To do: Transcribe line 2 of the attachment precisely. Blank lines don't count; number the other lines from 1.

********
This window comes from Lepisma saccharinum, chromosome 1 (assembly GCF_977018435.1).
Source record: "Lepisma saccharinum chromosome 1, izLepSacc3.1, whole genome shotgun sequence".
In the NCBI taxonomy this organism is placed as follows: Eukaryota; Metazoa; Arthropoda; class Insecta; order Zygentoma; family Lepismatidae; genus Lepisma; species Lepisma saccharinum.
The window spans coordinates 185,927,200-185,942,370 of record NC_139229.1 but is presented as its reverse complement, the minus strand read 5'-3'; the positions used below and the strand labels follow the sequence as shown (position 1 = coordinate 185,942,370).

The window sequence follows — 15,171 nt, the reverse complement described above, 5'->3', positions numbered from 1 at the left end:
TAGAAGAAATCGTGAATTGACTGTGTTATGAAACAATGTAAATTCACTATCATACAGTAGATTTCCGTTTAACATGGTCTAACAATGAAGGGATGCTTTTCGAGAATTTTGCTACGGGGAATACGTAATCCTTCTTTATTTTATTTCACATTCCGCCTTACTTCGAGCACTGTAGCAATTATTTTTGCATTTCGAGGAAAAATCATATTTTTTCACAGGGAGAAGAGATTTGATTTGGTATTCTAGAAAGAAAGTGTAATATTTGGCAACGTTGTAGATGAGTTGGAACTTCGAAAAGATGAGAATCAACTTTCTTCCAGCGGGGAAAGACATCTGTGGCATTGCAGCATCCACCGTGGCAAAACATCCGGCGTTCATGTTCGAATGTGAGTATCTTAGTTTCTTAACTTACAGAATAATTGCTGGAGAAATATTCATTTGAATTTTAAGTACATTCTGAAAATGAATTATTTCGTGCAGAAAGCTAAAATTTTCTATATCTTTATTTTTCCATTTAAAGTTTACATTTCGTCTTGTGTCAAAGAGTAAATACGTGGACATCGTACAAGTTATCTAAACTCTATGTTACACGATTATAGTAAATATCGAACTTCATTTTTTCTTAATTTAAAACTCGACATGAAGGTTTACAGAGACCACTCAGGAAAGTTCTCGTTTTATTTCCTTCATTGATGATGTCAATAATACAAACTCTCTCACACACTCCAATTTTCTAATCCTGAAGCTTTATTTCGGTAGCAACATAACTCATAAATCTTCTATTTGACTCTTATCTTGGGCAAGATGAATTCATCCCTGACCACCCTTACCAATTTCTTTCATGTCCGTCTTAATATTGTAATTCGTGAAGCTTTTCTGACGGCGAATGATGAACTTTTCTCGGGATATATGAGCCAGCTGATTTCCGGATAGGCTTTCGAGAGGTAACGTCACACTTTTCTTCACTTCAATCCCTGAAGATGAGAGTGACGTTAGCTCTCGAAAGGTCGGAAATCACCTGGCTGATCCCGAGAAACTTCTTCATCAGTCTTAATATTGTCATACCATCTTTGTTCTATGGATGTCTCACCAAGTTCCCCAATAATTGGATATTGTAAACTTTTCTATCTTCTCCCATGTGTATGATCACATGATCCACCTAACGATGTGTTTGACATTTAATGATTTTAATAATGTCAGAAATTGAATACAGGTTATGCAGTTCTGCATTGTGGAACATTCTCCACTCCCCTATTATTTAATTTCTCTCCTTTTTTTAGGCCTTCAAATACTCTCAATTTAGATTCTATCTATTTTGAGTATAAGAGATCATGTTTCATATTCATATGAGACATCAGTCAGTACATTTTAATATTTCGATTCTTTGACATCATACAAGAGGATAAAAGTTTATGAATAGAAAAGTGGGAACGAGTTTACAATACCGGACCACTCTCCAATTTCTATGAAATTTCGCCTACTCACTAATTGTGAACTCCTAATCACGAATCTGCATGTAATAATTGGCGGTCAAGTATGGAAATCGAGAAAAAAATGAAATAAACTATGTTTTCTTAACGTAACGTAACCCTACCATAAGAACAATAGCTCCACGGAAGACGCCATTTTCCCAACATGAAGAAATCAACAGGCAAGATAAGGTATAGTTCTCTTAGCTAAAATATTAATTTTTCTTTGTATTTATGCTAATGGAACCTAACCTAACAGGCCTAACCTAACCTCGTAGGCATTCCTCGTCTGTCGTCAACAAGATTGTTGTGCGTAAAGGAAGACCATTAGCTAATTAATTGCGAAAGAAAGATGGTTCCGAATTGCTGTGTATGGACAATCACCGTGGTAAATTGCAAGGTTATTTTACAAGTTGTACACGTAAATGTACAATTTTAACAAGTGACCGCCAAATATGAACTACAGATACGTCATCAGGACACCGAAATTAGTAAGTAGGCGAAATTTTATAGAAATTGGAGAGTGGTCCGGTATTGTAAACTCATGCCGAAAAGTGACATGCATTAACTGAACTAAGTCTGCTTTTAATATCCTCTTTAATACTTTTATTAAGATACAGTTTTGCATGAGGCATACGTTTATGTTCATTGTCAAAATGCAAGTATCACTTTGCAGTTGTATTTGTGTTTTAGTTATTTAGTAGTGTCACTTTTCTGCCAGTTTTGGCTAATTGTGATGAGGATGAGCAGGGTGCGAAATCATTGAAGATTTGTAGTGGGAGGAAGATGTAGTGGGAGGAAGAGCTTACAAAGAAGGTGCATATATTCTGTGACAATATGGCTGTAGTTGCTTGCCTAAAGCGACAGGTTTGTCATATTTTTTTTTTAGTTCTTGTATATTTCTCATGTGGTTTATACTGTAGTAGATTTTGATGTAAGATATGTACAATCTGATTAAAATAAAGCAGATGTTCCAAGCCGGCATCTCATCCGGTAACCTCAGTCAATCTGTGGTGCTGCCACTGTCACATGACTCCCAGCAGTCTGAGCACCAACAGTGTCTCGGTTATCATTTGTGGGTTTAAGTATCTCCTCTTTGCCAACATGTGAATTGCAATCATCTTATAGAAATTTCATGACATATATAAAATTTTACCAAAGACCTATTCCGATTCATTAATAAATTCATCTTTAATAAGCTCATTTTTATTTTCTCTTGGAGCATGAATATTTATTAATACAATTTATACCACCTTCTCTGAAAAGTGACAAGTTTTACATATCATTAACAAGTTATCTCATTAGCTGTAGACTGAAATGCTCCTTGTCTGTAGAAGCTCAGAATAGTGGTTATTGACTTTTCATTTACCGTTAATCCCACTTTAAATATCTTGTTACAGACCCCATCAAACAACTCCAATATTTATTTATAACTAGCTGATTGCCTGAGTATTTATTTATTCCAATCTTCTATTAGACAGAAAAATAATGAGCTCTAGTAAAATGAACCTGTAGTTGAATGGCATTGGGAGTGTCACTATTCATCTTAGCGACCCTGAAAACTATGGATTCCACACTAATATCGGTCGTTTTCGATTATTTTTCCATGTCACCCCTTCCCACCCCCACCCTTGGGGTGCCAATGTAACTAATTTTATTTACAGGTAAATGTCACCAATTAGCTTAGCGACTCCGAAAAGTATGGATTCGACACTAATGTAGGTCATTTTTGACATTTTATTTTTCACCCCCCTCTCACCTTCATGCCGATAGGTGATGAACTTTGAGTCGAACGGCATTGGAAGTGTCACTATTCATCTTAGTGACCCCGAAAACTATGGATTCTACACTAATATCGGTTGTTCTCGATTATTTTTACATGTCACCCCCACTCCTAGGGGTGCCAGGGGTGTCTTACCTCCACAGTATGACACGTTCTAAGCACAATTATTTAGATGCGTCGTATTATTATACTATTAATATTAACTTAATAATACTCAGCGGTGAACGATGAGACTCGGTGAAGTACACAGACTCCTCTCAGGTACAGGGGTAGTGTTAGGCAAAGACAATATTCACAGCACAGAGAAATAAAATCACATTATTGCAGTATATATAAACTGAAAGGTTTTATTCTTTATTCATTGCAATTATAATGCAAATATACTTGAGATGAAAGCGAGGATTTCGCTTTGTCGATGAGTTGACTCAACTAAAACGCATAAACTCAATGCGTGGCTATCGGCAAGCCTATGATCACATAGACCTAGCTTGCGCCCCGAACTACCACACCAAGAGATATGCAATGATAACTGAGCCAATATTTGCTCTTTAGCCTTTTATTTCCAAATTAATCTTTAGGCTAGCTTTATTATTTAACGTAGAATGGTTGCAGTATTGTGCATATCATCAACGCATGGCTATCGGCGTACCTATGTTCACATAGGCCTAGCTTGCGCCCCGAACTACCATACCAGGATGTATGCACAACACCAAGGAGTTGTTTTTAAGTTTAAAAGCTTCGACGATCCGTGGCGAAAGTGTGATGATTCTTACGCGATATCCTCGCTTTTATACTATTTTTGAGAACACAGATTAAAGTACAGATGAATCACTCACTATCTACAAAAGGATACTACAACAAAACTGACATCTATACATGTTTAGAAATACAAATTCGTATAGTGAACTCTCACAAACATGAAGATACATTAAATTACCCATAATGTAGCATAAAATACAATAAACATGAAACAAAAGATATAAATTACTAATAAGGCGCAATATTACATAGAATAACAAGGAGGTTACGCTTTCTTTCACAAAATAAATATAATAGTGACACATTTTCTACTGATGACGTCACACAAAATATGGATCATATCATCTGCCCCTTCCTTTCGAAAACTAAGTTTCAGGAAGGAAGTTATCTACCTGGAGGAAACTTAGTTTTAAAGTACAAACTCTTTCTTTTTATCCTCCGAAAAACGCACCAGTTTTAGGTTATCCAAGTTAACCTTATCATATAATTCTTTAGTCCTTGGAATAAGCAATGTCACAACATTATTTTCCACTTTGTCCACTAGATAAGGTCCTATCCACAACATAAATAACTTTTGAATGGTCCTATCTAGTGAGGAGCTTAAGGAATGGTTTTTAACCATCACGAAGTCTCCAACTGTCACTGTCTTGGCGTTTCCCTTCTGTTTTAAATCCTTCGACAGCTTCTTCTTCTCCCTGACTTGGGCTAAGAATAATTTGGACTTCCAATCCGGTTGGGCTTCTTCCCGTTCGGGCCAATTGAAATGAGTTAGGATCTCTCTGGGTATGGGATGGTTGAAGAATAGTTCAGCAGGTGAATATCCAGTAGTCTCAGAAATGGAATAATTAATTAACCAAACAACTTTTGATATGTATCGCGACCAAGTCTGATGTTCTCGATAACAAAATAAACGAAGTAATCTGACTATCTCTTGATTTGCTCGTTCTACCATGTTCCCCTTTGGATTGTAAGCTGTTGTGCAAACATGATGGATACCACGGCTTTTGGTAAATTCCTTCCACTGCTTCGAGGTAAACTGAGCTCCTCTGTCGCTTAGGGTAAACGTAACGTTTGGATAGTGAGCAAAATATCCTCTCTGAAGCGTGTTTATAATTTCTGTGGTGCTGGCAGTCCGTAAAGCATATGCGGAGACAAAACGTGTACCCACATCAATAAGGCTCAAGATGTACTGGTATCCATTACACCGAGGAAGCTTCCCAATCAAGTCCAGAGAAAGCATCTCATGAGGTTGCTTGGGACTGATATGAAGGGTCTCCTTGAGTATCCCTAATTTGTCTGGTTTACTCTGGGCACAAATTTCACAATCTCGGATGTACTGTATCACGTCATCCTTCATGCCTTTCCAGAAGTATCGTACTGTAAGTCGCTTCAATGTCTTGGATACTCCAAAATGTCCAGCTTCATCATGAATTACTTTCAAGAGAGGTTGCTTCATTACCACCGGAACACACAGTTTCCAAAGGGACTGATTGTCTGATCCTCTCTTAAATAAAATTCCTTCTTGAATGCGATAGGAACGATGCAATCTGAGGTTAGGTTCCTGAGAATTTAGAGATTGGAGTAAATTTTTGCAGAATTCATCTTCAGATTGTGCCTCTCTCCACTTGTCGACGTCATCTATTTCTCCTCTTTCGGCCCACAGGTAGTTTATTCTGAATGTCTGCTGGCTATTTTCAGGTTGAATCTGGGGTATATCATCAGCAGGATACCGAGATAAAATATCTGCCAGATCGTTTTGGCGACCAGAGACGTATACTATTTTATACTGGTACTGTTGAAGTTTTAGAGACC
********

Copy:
Source record: "Lepisma saccharinum chromosome 1, izLepSacc3.1, whole genome shotgun sequence".